In 1968, Dr. Martin Luther King was killed by a white man’s bullet. When we talked about the event in our 8th grade class, Sandra Mathews offered that her daddy said that King had it coming, that he was nothing but a trouble maker. There was no black voice in our all white classroom to share what their daddies had to say. In the American South, the desegregation of American schools and neighborhoods had just begun. Even as late as 1967, our Southern states had laws banning interracial marriages.

Angry at Dr. King’s assassination, and the slow pace of social progress, blacks burned entire city blocks in dozens of American cities. Anger is one emotion, hate another, and the latter is what the white supremacist group, the Ku Klux Klan (KKK) used in their efforts to keep the races separate. Wearing white hoods and sheets to conceal identities, they murdered black and white Civil Rights activists. On Sunday, September 15th, 1963, they bombed the 16th Street Baptist Church in Birmingham, Alabama. Twenty-six kids were walking into the basement assembly room to prepare for the sermon entitled “The Love That Forgives,” when the bomb exploded. Four girls were killed. A week before that bombing, Alabama’s governor and avowed segrega-tionist, George Wallace, had told The New York Times that to stop integration, Alabama needed a “few first-class funerals.”

The harbinger of better days began, at least to my mind, on the evening of November 22nd, 1968.

The original television series, Star Trek, promised to take us “Where no man has gone before,” and it did. For starters, the show featured a crew of different races working together, showing our weary nation that it could be done. Prior to Star Trek, our television shows usually featured all white casts. But Star Trek was different. The ship’s Communications Officer, Lieutenant Nyota Uhura was not just a beautiful woman in an important role, but she was black, to boot! In the iconic episode “Plato’s Stepchildren,” when she kissed the very white Captain James T. Kirk on the lips, NBC, the network that had the courage to air the show, braced for the backlash. After all, it was the first interracial kiss on national television.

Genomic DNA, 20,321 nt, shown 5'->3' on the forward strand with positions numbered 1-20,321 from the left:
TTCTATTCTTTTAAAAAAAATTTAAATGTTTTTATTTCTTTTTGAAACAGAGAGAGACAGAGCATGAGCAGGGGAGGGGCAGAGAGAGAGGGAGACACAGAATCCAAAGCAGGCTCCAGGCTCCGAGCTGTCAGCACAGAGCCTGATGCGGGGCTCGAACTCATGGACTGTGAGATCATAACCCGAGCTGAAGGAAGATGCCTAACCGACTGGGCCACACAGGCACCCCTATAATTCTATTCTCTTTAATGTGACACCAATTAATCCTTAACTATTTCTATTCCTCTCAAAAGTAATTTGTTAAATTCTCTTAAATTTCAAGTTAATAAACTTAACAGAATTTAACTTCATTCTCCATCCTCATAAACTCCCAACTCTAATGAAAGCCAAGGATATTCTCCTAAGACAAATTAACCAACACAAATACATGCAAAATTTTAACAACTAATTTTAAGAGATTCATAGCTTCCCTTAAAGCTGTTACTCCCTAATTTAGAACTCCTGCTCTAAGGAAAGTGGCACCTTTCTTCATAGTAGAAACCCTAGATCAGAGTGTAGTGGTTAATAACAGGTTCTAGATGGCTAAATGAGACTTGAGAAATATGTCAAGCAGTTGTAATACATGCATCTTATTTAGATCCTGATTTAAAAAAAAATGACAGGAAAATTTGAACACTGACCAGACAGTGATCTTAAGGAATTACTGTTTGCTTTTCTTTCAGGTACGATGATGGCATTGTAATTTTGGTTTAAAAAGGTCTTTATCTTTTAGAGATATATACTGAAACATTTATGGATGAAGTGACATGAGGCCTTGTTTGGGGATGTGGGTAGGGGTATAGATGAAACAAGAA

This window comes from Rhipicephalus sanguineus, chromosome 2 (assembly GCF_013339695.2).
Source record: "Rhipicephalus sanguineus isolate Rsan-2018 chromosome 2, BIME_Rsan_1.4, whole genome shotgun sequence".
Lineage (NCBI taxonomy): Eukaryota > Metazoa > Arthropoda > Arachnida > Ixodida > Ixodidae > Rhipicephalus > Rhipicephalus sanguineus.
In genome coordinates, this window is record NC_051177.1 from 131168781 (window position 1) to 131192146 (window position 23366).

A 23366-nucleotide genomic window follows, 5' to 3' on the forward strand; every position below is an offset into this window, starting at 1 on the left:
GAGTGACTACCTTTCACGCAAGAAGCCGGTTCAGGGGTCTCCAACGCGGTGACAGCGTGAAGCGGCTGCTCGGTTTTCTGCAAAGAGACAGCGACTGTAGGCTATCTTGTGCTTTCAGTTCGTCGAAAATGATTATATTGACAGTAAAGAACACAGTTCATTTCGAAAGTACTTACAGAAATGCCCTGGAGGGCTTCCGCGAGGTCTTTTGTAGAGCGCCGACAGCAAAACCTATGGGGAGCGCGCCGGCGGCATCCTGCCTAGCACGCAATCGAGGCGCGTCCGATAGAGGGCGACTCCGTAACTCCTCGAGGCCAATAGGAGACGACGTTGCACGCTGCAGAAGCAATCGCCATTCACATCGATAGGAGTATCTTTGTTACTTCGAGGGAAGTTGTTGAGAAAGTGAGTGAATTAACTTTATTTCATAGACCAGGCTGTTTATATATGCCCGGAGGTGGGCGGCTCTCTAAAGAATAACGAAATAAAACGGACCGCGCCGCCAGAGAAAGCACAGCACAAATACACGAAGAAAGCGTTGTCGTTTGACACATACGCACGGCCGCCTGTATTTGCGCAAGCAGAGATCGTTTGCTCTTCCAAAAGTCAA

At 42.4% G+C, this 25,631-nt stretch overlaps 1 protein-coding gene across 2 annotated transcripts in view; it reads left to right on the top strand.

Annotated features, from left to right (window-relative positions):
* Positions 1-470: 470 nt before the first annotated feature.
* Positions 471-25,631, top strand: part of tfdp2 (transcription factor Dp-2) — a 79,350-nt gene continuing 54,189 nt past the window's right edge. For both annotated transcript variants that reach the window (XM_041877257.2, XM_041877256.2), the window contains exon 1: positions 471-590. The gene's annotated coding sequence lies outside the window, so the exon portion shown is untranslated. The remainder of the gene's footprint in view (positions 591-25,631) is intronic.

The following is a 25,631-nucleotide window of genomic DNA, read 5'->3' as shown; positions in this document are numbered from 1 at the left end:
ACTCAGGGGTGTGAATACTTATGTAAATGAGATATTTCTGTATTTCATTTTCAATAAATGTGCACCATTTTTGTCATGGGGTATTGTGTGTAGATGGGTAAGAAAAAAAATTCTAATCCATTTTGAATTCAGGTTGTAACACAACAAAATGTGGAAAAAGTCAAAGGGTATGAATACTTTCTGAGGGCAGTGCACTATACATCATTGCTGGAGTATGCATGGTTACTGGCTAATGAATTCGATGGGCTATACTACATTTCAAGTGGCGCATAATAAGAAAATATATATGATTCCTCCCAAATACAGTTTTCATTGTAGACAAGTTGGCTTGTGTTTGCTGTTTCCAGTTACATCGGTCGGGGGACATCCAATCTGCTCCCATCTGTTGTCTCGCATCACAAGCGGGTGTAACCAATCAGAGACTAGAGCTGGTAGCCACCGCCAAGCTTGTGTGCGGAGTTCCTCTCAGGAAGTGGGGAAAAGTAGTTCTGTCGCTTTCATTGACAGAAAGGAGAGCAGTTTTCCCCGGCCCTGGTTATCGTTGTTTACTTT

It never came.

The times were indeed, a-changin’.

Over the last several decades, we have grown increasingly accepting of interracial dating and marriage. According to a Pew Research report on racial attitudes, an overwhelming majority of Millennials—the sons and daughters of the Baby Boomers—indicated that they would be fine with a family member’s marriage to someone of a different racial or ethnic group. Millennials are equally accepting of marriage to someone in any of the groups tested: nine in ten say they would be fine with a family member’s marriage to an African American (88%), a Hispanic American (91%), an Asian American (93%), or a white American (92%). A 2013 Gallup poll found that 87 percent of Americans approved of interracial marriage—the highest rate ever—compared with just 4 percent in 1958.

On January 24, 1974, then California Governor Ronald Reagan delivered a notable speech, “We Will Be a City upon a Hill.”

We cannot escape our destiny, nor should we try to do so. The leadership of the free world was thrust upon us two centuries ago in that little hall of Philadelphia. In the days following World War II, when the economic strength and power of America was all that stood between the world and the return to the dark ages, Pope Pius XII said, “The American people have a great genius for splendid and unselfish actions. Into the hands of America, God has placed the destinies of an afflicted mankind.”

In the last 50 years, we have shown the world that people of different races and religions can not only mingle, but marry. Much work remains before we can be Mr. Reagan’s “City on a Hill”—I am concerned that our traditional values related to self-reliance, education, and family have been diluted across all ethnicities during the era in question—but we are moving in the right direction, of that much I am sure.

Americana is a monthly column highlighting the cultural and historical nuances of this land through the rich story-telling of columnist Bill Fitzpatrick, author of the books, Bottoms Up, America and Destination: India, Destiny: Unknown.